Speaking of “from the UK”, there was a noticeable difference in Ohio to Oregon and California. Being from the UK was an actual thing within itself. I mean, I’m pretty sure I could have started the shows with “Hello! We’re not from here!” and it would have received applause. On numerous occasions, serving staff in diners and cafes were either massively confused by our accents and appearance or so enchanted by them that they kept coming over, just to get us to say things “Where in the UK are y’all from? We’ve placed bets in the kitchen”, said our waitress in the Amish diner chain, “Der Dutchman”. Had it not been for Denis and Jan, who felt more like family than strangers, I would have felt so very foreign in the rural parts of Ohio, although everyone we met was super friendly. Far more foreign than in any remote village of Southern Italy I’ve toured in.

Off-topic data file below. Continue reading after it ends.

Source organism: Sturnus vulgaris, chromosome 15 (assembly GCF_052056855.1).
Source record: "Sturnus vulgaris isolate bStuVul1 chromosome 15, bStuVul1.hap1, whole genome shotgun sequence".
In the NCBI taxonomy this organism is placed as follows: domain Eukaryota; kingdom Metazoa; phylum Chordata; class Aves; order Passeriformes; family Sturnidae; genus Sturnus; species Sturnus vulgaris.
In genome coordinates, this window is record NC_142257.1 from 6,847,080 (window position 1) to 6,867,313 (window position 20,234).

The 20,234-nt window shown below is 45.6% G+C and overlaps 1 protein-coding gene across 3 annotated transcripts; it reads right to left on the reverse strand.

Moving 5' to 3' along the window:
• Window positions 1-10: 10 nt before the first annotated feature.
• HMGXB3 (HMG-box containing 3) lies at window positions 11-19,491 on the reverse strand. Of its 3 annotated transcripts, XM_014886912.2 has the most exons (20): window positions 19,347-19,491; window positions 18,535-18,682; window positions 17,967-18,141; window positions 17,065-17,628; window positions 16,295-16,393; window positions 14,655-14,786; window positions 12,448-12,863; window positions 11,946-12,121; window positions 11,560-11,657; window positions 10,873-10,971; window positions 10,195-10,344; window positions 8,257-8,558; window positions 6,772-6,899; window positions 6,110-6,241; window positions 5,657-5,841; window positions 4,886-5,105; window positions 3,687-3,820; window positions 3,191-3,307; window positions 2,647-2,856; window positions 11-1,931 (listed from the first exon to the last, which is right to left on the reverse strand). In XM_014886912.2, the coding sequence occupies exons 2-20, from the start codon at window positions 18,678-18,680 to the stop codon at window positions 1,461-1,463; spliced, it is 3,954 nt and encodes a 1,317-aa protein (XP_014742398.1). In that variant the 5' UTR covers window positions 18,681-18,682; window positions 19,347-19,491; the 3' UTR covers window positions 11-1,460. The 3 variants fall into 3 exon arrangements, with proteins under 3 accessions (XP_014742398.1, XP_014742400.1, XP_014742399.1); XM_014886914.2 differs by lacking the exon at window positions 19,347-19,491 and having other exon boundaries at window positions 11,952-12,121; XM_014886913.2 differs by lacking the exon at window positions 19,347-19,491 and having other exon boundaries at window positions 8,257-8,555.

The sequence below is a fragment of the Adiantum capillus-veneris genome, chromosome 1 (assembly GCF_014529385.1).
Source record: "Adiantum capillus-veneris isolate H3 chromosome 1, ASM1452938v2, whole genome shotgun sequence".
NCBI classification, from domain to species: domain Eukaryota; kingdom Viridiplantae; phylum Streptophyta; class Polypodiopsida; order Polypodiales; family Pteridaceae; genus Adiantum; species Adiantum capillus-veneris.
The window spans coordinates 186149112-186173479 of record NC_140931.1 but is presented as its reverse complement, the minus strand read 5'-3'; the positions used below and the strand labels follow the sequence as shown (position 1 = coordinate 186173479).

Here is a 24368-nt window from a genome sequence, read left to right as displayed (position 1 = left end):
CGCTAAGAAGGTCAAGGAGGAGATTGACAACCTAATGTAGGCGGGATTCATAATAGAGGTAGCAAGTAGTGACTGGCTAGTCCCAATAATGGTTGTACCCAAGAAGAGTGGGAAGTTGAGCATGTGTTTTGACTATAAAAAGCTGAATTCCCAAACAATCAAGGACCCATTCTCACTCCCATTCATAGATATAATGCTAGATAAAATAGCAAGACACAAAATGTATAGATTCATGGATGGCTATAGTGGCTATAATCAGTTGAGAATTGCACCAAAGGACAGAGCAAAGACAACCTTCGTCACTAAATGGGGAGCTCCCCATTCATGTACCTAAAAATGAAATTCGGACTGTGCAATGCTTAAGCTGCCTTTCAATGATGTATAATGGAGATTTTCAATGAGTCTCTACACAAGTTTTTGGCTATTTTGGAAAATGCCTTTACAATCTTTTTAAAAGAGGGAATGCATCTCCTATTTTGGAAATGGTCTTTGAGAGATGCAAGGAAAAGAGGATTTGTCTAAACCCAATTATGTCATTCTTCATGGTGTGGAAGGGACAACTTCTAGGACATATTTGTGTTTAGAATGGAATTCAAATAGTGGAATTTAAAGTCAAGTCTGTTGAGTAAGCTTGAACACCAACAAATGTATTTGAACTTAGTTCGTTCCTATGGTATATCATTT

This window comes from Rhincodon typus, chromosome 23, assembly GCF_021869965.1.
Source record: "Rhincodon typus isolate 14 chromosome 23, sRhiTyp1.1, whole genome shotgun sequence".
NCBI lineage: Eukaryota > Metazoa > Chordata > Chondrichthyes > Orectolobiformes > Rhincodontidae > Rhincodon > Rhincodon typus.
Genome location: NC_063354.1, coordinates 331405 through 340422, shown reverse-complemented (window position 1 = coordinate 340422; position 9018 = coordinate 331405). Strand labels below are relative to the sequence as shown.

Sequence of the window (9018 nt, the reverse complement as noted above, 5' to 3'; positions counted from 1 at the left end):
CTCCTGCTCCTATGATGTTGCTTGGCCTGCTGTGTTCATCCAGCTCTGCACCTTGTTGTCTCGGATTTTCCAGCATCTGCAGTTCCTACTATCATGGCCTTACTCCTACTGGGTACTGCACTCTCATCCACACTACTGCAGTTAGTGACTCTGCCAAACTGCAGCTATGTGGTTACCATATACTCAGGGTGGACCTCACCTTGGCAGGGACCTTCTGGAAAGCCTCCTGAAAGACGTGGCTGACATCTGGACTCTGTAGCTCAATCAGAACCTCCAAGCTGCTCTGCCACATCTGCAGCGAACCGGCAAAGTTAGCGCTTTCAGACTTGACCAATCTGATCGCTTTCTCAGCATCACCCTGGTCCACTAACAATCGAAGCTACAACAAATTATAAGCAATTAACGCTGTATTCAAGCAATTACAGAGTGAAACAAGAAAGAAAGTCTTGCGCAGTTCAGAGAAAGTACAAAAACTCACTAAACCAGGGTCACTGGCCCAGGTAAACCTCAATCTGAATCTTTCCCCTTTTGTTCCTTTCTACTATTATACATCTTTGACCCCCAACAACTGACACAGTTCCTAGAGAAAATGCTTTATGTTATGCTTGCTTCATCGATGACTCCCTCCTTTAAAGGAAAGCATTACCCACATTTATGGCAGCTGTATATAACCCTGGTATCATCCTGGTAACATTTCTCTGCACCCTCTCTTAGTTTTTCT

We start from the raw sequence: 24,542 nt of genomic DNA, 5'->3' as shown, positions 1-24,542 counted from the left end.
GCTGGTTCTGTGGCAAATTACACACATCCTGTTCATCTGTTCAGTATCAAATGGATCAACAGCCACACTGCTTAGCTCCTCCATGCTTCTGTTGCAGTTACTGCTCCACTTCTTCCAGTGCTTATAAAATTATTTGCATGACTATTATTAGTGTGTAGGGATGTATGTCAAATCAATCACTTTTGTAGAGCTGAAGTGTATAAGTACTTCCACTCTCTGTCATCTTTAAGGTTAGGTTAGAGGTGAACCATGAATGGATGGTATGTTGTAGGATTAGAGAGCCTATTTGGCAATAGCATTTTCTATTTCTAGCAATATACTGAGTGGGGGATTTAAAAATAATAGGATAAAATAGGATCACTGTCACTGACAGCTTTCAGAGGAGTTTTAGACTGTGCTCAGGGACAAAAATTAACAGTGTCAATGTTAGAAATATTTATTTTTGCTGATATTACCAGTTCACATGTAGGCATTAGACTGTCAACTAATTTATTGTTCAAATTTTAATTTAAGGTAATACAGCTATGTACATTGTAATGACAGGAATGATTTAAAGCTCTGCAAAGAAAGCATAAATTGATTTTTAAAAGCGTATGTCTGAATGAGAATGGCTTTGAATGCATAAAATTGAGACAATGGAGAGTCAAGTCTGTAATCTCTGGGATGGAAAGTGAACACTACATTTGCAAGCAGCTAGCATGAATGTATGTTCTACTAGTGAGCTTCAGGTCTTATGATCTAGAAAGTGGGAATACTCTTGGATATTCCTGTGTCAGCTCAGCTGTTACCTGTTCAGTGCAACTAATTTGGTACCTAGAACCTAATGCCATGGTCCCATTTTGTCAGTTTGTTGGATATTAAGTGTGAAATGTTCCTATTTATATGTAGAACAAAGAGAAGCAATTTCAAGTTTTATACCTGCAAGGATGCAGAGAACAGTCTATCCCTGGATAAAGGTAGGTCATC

The following three shows were house shows. I love playing private living room gigs, and I have to say, people in America have taken the concept to a whole different level. Most house show hosts had PA systems set up for us. Their houses are way bigger, so a crowd of 40 – 50 people was pretty standard. The Casa del Bistro in West Chester Ohio was such a professional set-up, I would have completely forgotten I was in someone’s home had it not been for the squishy carpet under my feet. I truly enjoyed that show, I feel so very lucky when I get to perform for an audience so attentive and up for it, laughing in all the right places, being generous with their ears and hearts. Thank you to the amazing hosts for having us, it was great to meet you and I hope to be back sometime.
The next day, Chuck Berry passed away. Although 90 is a respectable age, I couldn’t help but feel sad. I was heartbroken when, at eight year’s old, I found out that John Lennon had not in fact written Johnny B. Good (It’s OK, I’m over it now). I will never tire of watching Chuck Berry perform. He has the best moves, the best face expressions and will be remembered as a true poet and father of rock n roll. He did so much to bring us all together and he will be missed.
That night we performed at Possum Hollow Log Cabin (which is Black Oak Artists’ HQ). We played Sweet Little Sixteen.
You’ll be pleased to know that I did also in fact see a possum during my stay at Possum Hollow Log Cabin. His name was Ed.